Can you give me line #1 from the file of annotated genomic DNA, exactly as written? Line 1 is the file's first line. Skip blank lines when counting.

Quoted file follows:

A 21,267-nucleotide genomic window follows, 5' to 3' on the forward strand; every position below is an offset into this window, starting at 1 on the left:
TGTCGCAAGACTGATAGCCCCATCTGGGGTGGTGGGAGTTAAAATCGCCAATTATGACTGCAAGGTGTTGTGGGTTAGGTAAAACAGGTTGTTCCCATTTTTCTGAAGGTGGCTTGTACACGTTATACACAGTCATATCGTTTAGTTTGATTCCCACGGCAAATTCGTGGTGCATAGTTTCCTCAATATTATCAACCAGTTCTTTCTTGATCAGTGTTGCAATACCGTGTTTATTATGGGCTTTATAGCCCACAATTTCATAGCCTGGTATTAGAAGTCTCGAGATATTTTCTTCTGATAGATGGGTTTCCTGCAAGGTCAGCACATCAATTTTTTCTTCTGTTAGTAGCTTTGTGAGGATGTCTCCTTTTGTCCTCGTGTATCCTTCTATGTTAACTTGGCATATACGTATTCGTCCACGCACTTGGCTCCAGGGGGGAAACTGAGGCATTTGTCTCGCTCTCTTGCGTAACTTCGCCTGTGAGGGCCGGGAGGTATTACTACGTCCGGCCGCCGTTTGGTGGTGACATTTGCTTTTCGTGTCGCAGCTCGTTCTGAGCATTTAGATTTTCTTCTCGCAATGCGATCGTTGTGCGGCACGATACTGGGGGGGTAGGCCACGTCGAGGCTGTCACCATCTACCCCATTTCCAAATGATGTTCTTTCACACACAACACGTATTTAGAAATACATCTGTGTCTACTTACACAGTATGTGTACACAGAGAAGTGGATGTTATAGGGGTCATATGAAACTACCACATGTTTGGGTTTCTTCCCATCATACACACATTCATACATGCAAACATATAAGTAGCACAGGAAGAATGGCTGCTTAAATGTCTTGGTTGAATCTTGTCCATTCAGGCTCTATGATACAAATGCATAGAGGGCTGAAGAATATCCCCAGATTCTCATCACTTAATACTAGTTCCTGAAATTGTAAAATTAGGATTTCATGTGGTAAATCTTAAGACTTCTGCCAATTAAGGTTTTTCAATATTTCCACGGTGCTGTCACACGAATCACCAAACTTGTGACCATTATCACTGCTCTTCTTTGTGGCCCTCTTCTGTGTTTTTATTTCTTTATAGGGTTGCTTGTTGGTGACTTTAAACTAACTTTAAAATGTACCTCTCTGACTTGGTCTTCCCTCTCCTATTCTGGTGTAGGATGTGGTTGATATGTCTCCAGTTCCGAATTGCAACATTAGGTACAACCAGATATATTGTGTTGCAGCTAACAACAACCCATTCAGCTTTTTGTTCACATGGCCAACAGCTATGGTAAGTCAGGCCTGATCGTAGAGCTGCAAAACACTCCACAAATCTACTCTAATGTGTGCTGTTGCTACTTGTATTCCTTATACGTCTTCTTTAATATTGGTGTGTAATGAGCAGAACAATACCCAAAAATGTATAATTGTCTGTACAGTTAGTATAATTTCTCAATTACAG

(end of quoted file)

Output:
A 21,267-nucleotide genomic window follows, 5' to 3' on the forward strand; every position below is an offset into this window, starting at 1 on the left: